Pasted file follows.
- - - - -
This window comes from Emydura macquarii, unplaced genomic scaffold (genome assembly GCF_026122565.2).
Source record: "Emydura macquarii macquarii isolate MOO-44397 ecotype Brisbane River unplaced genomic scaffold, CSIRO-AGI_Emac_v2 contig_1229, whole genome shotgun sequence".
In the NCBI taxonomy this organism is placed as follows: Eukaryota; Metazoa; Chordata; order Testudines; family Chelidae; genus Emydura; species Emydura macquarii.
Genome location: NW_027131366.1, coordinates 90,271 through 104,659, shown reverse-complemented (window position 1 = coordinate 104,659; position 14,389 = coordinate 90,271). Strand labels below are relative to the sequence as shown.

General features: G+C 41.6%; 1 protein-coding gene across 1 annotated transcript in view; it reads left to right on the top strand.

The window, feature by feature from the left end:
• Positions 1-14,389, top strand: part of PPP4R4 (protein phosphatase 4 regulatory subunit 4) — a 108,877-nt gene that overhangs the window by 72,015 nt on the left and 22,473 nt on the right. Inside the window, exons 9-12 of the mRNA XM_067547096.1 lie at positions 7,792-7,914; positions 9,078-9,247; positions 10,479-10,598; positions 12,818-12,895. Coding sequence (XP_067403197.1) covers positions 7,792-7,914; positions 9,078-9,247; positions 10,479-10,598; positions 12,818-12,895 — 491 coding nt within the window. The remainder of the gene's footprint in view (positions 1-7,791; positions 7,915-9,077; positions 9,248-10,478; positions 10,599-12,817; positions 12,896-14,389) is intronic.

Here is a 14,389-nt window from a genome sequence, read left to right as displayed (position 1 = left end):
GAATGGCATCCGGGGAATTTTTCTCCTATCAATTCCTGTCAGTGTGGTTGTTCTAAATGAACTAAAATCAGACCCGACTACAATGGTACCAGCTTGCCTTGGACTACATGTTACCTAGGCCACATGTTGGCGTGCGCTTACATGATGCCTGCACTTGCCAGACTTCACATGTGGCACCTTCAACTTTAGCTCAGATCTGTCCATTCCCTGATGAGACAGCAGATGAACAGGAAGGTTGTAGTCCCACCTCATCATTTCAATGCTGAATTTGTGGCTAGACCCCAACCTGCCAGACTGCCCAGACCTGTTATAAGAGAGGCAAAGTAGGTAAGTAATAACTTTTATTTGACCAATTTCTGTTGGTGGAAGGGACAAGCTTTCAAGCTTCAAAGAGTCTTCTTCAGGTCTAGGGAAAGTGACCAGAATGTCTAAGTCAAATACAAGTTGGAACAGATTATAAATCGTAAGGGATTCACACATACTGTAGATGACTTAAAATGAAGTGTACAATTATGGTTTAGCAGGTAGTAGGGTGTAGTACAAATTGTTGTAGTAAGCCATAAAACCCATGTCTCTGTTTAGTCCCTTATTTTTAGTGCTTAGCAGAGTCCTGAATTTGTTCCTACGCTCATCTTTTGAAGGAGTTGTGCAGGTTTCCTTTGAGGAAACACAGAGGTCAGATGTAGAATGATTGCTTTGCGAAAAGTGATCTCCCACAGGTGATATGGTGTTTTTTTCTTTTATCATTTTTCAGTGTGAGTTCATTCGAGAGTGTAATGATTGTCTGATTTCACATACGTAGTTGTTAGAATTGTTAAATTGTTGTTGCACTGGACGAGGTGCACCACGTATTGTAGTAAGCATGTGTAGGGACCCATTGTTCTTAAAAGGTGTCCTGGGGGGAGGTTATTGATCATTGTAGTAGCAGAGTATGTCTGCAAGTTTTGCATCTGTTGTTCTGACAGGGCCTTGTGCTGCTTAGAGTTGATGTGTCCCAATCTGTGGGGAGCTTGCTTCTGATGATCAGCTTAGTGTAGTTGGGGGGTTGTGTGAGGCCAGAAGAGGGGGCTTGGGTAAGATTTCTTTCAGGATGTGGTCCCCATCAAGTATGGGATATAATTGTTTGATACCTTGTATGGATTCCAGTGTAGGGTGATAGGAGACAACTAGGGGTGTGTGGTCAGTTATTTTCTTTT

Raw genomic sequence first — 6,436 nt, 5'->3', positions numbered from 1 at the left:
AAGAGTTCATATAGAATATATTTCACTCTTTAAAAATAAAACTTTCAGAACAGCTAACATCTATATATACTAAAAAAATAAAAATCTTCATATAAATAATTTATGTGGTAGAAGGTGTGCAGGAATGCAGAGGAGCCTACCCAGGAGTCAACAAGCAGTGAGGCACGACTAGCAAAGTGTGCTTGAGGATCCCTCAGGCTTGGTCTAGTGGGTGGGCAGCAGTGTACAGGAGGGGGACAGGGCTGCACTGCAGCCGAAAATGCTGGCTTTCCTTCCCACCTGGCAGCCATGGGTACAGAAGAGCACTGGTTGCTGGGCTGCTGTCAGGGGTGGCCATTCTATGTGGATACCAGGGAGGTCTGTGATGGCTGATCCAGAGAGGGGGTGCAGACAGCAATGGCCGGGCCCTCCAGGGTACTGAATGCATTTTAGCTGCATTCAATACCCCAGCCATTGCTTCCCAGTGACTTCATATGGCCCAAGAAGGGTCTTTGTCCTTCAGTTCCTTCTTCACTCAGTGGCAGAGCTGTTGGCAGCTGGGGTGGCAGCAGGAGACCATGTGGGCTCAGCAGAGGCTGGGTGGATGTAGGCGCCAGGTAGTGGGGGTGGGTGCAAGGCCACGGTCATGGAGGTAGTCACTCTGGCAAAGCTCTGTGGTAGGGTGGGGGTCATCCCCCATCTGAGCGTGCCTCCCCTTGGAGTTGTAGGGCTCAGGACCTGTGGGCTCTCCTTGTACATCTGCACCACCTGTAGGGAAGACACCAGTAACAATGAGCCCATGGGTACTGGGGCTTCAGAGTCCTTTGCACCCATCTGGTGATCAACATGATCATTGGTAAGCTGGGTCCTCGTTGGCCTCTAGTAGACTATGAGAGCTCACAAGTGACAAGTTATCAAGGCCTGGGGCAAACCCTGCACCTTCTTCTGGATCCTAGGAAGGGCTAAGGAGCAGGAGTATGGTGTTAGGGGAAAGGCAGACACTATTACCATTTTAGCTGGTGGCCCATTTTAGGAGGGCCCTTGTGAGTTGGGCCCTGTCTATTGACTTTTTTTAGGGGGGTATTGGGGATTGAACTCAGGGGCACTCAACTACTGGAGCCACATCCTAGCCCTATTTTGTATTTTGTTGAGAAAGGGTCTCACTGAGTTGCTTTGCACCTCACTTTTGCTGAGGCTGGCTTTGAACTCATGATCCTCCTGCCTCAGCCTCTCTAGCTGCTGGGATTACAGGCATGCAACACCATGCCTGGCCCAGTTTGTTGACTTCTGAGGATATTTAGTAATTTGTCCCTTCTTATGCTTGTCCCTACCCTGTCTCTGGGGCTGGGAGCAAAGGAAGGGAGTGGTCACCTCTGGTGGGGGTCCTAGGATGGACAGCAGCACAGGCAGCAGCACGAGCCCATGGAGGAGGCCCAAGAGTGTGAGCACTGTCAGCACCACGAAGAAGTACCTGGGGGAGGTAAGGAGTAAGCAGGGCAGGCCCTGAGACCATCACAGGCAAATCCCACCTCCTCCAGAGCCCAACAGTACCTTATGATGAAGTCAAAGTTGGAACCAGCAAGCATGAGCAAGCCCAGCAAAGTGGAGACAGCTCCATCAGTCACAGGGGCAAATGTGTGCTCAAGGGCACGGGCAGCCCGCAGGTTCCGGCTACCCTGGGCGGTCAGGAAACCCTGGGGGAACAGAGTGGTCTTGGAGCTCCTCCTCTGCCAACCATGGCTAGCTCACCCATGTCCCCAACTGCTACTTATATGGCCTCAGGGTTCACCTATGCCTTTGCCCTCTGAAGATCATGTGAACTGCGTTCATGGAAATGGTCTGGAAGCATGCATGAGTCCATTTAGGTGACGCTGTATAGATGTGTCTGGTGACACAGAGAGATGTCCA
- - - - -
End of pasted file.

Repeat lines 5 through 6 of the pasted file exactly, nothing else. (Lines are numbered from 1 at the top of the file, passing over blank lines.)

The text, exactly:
General features: G+C 41.6%; 1 protein-coding gene across 1 annotated transcript in view; it reads left to right on the top strand.

The window, feature by feature from the left end: